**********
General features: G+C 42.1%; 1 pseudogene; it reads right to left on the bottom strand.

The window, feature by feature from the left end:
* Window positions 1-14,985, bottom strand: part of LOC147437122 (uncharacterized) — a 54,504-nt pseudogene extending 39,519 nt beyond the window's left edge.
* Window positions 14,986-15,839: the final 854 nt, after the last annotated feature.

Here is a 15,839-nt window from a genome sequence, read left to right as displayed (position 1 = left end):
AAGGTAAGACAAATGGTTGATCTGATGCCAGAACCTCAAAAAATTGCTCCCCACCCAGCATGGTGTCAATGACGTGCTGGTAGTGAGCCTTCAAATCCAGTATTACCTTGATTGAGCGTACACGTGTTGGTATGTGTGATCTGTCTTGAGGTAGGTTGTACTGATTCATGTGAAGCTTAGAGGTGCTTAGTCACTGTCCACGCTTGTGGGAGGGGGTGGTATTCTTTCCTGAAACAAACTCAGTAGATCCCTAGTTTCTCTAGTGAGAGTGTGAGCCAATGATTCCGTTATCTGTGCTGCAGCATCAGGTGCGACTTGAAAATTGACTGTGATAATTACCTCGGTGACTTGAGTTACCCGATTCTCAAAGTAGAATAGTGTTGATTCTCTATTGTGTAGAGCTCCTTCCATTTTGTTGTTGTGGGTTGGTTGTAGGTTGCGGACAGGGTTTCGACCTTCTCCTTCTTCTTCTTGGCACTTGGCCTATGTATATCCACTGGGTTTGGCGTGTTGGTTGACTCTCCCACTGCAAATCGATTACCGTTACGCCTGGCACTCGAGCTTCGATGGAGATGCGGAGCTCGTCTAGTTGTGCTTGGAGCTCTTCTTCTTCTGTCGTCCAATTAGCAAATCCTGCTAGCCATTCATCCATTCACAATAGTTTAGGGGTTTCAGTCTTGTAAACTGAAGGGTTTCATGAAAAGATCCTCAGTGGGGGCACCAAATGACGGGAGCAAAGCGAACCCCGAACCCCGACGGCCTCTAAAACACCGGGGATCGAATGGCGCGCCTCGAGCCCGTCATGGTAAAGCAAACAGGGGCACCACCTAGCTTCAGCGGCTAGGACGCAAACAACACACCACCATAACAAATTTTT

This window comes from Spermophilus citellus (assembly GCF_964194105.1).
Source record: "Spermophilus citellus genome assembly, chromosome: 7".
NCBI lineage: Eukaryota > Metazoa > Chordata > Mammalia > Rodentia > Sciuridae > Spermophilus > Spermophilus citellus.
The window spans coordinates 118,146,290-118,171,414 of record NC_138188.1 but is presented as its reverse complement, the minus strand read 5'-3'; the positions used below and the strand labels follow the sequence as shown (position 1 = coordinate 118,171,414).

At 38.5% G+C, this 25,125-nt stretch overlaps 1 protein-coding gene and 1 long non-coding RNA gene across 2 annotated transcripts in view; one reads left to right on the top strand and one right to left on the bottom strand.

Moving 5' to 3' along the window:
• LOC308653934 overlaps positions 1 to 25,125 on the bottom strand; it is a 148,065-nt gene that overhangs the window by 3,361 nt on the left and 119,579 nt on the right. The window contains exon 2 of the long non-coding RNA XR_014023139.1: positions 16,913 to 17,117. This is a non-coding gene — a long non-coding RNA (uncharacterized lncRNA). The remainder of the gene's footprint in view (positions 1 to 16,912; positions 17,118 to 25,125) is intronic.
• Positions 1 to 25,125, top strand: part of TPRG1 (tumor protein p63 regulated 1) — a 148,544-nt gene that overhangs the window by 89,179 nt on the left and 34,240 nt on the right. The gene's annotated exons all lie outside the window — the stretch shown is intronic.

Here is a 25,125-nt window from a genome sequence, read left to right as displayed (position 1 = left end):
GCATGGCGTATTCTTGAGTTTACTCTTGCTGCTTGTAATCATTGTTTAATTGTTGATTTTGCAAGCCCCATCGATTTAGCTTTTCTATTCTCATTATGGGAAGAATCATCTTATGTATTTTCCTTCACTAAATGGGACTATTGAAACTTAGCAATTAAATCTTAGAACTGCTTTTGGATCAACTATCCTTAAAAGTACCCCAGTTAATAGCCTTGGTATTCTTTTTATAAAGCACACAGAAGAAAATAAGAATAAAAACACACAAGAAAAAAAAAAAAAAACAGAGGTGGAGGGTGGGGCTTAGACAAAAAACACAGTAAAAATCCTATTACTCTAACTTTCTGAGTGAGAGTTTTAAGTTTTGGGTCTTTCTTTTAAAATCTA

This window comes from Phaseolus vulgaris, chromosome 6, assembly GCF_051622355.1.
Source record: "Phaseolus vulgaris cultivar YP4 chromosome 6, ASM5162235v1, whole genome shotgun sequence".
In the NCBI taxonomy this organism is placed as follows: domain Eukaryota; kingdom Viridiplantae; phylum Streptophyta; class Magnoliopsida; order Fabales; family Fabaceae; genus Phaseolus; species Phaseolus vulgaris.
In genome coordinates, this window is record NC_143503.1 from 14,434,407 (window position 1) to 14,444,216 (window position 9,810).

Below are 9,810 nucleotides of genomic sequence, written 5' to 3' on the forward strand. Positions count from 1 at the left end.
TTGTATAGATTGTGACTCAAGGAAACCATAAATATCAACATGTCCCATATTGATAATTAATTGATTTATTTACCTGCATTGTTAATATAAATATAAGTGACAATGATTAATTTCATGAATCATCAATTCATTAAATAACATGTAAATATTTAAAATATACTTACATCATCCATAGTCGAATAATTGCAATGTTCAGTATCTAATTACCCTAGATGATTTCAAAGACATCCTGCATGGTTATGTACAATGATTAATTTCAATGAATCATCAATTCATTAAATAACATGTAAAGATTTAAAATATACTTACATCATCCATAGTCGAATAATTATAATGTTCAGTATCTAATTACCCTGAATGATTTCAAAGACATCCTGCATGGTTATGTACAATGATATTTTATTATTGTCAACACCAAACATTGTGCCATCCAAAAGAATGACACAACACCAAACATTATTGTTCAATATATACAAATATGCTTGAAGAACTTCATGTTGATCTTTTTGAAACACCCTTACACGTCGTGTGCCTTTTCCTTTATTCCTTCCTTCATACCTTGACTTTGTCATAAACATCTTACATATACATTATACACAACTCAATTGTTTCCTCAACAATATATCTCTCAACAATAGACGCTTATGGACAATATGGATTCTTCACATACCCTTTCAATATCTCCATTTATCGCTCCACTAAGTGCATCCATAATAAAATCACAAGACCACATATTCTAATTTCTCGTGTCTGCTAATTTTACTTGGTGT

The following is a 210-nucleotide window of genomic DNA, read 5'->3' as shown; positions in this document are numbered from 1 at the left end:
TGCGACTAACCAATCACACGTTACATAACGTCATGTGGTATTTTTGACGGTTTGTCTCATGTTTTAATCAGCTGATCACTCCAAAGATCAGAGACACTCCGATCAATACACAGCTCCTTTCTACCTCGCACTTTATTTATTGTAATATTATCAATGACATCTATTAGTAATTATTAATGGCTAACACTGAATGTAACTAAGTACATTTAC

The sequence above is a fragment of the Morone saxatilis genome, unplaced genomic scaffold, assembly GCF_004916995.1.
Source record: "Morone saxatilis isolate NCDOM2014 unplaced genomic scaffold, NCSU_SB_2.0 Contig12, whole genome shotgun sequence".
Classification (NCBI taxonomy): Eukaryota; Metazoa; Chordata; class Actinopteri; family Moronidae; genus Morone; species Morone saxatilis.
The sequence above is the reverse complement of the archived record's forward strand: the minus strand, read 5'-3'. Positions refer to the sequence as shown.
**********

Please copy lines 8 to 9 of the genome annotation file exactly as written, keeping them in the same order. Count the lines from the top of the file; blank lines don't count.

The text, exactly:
Source record: "Spermophilus citellus genome assembly, chromosome: 7".
NCBI lineage: Eukaryota > Metazoa > Chordata > Mammalia > Rodentia > Sciuridae > Spermophilus > Spermophilus citellus.